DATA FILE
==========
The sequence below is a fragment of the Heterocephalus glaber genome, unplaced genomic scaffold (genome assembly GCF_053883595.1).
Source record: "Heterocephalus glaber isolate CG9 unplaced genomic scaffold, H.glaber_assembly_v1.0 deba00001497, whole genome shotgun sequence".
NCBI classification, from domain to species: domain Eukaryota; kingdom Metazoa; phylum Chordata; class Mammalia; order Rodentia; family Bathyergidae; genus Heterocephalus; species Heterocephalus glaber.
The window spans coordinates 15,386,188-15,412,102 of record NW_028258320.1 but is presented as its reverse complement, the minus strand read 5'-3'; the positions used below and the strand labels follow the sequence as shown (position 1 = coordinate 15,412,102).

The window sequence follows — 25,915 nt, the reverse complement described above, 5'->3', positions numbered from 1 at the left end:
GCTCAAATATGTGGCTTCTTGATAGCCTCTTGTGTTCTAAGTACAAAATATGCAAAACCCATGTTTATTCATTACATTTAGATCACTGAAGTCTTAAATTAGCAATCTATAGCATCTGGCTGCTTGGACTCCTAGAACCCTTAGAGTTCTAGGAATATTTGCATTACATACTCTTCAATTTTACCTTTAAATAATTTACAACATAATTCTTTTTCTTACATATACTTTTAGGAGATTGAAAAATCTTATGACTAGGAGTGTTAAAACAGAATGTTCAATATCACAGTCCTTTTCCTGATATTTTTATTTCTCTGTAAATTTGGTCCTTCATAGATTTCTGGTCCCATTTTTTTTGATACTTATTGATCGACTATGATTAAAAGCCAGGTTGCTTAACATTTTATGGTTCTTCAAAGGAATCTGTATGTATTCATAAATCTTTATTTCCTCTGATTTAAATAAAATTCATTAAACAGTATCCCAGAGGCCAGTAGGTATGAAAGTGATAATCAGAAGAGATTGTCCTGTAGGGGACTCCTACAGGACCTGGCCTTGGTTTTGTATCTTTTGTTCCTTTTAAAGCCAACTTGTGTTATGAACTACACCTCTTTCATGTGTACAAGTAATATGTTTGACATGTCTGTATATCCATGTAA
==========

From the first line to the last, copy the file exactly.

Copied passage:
The sequence below is a fragment of the Heterocephalus glaber genome, unplaced genomic scaffold (genome assembly GCF_053883595.1).
Source record: "Heterocephalus glaber isolate CG9 unplaced genomic scaffold, H.glaber_assembly_v1.0 deba00001497, whole genome shotgun sequence".
NCBI classification, from domain to species: domain Eukaryota; kingdom Metazoa; phylum Chordata; class Mammalia; order Rodentia; family Bathyergidae; genus Heterocephalus; species Heterocephalus glaber.
The window spans coordinates 15,386,188-15,412,102 of record NW_028258320.1 but is presented as its reverse complement, the minus strand read 5'-3'; the positions used below and the strand labels follow the sequence as shown (position 1 = coordinate 15,412,102).

The window sequence follows — 25,915 nt, the reverse complement described above, 5'->3', positions numbered from 1 at the left end:
GCTCAAATATGTGGCTTCTTGATAGCCTCTTGTGTTCTAAGTACAAAATATGCAAAACCCATGTTTATTCATTACATTTAGATCACTGAAGTCTTAAATTAGCAATCTATAGCATCTGGCTGCTTGGACTCCTAGAACCCTTAGAGTTCTAGGAATATTTGCATTACATACTCTTCAATTTTACCTTTAAATAATTTACAACATAATTCTTTTTCTTACATATACTTTTAGGAGATTGAAAAATCTTATGACTAGGAGTGTTAAAACAGAATGTTCAATATCACAGTCCTTTTCCTGATATTTTTATTTCTCTGTAAATTTGGTCCTTCATAGATTTCTGGTCCCATTTTTTTTGATACTTATTGATCGACTATGATTAAAAGCCAGGTTGCTTAACATTTTATGGTTCTTCAAAGGAATCTGTATGTATTCATAAATCTTTATTTCCTCTGATTTAAATAAAATTCATTAAACAGTATCCCAGAGGCCAGTAGGTATGAAAGTGATAATCAGAAGAGATTGTCCTGTAGGGGACTCCTACAGGACCTGGCCTTGGTTTTGTATCTTTTGTTCCTTTTAAAGCCAACTTGTGTTATGAACTACACCTCTTTCATGTGTACAAGTAATATGTTTGACATGTCTGTATATCCATGTAA